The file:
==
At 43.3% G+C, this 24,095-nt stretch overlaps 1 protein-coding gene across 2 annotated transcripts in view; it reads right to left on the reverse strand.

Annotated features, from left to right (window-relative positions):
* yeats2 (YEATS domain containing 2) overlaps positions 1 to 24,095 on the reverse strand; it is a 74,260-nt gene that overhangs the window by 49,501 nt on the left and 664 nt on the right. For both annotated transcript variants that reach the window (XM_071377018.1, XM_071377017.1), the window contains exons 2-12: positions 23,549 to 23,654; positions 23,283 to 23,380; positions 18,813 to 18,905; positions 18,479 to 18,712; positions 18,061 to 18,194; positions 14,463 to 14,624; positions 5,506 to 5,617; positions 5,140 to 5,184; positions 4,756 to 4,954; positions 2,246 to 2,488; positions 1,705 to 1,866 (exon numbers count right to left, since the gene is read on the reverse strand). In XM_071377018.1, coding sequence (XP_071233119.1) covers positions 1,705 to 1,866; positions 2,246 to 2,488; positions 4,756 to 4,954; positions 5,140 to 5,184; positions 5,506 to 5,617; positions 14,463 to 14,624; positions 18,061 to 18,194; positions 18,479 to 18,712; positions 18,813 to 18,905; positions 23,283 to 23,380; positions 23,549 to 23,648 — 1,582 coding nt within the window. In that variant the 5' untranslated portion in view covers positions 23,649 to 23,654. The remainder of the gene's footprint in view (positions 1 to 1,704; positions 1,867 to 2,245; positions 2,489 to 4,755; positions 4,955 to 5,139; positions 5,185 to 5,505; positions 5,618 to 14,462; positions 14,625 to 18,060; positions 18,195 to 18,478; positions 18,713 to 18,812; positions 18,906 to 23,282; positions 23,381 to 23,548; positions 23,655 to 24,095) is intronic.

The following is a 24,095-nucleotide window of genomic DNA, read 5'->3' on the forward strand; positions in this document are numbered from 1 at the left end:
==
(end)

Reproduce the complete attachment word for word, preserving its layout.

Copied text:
At 43.3% G+C, this 24,095-nt stretch overlaps 1 protein-coding gene across 2 annotated transcripts in view; it reads right to left on the reverse strand.

Annotated features, from left to right (window-relative positions):
* yeats2 (YEATS domain containing 2) overlaps positions 1 to 24,095 on the reverse strand; it is a 74,260-nt gene that overhangs the window by 49,501 nt on the left and 664 nt on the right. For both annotated transcript variants that reach the window (XM_071377018.1, XM_071377017.1), the window contains exons 2-12: positions 23,549 to 23,654; positions 23,283 to 23,380; positions 18,813 to 18,905; positions 18,479 to 18,712; positions 18,061 to 18,194; positions 14,463 to 14,624; positions 5,506 to 5,617; positions 5,140 to 5,184; positions 4,756 to 4,954; positions 2,246 to 2,488; positions 1,705 to 1,866 (exon numbers count right to left, since the gene is read on the reverse strand). In XM_071377018.1, coding sequence (XP_071233119.1) covers positions 1,705 to 1,866; positions 2,246 to 2,488; positions 4,756 to 4,954; positions 5,140 to 5,184; positions 5,506 to 5,617; positions 14,463 to 14,624; positions 18,061 to 18,194; positions 18,479 to 18,712; positions 18,813 to 18,905; positions 23,283 to 23,380; positions 23,549 to 23,648 — 1,582 coding nt within the window. In that variant the 5' untranslated portion in view covers positions 23,649 to 23,654. The remainder of the gene's footprint in view (positions 1 to 1,704; positions 1,867 to 2,245; positions 2,489 to 4,755; positions 4,955 to 5,139; positions 5,185 to 5,505; positions 5,618 to 14,462; positions 14,625 to 18,060; positions 18,195 to 18,478; positions 18,713 to 18,812; positions 18,906 to 23,282; positions 23,381 to 23,548; positions 23,655 to 24,095) is intronic.

The following is a 24,095-nucleotide window of genomic DNA, read 5'->3' on the forward strand; positions in this document are numbered from 1 at the left end: